We are bombarded by public health notices that tell us “Mental health help is available; you just need to ask for it.” Yet many people don’t. I was one of them. Why? Because I didn’t feel the current understanding of psychiatric problems and treatment would help. In fact, I felt it would be a hindrance to recovery.
Research on mental health looks for abnormalities in the individual to understand why mental health problems develop. But what if there isn’t an abnormality to be found? What if we just need to understand how the mind functions to know why psychological problems develop? My lived experience has led me to believe just that.
In my previous blog, I spoke of a life experience in which I developed a severe psychological problem as well as my path to recovery. My conflict involved abuse by one man among a friend group, after I rejected his romantic advance. I’ll call him Bill. He spread a false narrative through the group and others members began attacking me as well. But no one told me the narrative they were given.
Although I found Bill’s behavior upsetting, confusing, even disturbing at times, I couldn’t easily walk away from him and the friend group. I didn’t understand why. That took me on a path to delve into my past and how it shaped me to hopefully find answers. Maybe my past could lead me to understand the current problem.
I looked at my childhood for issues I had, during that time, that might make me vulnerable to what was occurring. The only significant emotional conflict I could think of was a break in my relationship with my father. This occurred when I was 13. Prior the break I was very close to him. I saw him as my best friend, and the only person I felt close to.
The break wasn’t related to any abuse. But my family was under stress at that time. My brother ran away from home earlier in the year and my parents were divorcing. My parents were under understandable stress, but as a child I just saw the changes in the way they interacted and I was unfamiliar with how stress would result in such changes. My father seemed to withdraw. The interaction toward me appeared stiff and authoritarian. I ended up feeling like I really didn’t have the relationship I thought I had with him. Our relationship became distant.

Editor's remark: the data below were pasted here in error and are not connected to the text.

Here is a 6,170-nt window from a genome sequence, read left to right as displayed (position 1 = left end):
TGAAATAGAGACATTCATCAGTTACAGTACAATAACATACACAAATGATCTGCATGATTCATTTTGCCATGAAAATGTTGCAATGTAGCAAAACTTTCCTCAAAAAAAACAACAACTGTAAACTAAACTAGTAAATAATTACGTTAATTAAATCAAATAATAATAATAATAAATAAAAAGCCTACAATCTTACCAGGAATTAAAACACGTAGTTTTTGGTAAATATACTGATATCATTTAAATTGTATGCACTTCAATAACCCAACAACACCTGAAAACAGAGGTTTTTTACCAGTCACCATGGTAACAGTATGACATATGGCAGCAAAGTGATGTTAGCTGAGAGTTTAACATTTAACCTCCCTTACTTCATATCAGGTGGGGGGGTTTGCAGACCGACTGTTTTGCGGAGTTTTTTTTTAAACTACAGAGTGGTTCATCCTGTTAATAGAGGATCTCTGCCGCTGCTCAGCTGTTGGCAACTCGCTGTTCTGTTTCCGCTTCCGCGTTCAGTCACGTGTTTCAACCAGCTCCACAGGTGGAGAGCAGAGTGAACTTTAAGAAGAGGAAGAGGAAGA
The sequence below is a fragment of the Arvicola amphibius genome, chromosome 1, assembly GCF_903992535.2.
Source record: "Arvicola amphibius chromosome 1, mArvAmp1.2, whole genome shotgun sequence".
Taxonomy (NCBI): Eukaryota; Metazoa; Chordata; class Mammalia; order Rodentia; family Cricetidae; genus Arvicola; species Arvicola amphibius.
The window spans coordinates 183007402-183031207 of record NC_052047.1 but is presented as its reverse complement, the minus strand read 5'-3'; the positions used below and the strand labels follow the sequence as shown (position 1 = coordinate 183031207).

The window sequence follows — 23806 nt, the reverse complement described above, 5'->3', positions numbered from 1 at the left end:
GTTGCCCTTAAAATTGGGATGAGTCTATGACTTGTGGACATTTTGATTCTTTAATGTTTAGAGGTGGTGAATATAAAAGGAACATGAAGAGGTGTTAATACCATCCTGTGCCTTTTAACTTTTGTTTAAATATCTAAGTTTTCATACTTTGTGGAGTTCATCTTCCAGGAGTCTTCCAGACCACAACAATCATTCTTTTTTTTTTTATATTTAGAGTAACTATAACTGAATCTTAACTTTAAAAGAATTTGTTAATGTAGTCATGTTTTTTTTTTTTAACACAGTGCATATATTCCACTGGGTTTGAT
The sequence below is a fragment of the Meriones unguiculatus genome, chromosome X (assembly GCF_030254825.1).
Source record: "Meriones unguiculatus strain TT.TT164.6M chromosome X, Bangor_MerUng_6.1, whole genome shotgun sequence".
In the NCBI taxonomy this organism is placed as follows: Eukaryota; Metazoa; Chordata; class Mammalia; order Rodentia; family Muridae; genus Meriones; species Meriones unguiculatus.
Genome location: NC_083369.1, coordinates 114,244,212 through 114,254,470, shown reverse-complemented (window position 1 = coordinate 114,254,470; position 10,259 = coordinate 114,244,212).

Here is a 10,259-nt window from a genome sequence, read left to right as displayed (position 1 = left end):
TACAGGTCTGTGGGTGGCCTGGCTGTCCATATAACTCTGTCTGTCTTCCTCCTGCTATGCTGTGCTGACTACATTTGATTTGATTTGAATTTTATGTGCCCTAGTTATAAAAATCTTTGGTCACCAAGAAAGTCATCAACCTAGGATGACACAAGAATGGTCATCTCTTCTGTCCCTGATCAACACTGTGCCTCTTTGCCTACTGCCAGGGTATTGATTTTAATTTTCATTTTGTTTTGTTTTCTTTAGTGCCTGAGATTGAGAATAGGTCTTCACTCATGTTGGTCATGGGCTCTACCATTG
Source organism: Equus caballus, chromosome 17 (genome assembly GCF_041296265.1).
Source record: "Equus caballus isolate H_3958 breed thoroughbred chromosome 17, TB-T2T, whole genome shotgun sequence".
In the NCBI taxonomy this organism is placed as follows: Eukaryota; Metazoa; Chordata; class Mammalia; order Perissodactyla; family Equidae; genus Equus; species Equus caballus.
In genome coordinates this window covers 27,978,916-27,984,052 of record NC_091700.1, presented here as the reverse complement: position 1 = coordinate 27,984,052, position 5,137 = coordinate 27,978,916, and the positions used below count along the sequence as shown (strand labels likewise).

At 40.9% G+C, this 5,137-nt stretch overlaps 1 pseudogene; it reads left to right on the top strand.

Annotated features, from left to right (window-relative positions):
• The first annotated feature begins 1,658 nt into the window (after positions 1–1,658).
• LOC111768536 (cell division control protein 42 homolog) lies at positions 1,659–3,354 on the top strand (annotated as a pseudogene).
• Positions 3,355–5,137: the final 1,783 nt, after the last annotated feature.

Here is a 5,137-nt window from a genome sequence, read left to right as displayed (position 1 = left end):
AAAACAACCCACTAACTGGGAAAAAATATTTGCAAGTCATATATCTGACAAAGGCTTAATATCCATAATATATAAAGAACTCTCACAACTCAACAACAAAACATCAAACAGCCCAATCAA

When I thought about the break in my relationship with my father, I felt a sudden rush of emotion come to the surface. I was surprised with the amount of emotion. At the time it happened I never felt emotional. I must have immediately and unconsciously boxed the emotion away.
The discovery of the stuck emotion gave me insight into many characteristics that I had without knowing why. I tended to seek out close, comfortable relationships similar to what I initially had with my father. Insecurity that I had at 13 seemed to stick with me. For instance, I felt socially awkward, unfocused, self-conscious, and could become discombobulated easily. I didn’t like these tendencies and tried to overcome them with limited success.
Eventually, I decided to focus on my strengths and work around my weaknesses. Over time I developed more skills and greater confidence, but there were still times that I felt like myself at the age of 13. I now understood why. The emotion I felt at 13 was never resolved and released. I continued to grow, but the stuck emotion always, at some level, held me in that time.
I came to understand that there didn’t have to be a major trauma to have a substantial amount of emotion stuck. In fact, the event didn’t even need to be fraught with emotion at the time of its occurrence. Also, there could be a complete lack of awareness that emotion was stuck from the event.
The defining qualities of the event resulting in stuck emotion appeared to be that something of importance to me occurred and I didn’t have an understanding of why it happened. The result was that to some extent I remained psychologically stuck in who I was and how I perceived things at the time of the event.
Although an interesting discovery, it didn’t have the desired effect of helping me resolve my issues with, and separate from, Bill or the friend group. I could analyze myself until the end of time but that didn’t tell me why others were behaving as they were. What was preventing closure and holding me in the conflict was confusion around Bill’s and the group’s behavior.
Return to the Present
My situation with Bill suddenly escalated and became very dangerous. I did what I could to calm the situation so I could safely exist. Then I ended the relationships and was left with the task of finding a way to recover psychologically. My psychological problem was severe. I was stuck in an emotional state of extreme stress. There was intense anxiety, anger, hurt, and head-spinning confusion.
My break with my father had resulted in my development of characteristics that I hadn’t known the origin of. This time, I knew the origin of my psychological problem and I knew what I needed for its resolution. I needed some explanation for the behavior that was inexplicable to me. But it was unavailable. Those in the know wouldn’t even acknowledge anything had occurred, let alone explain their actions.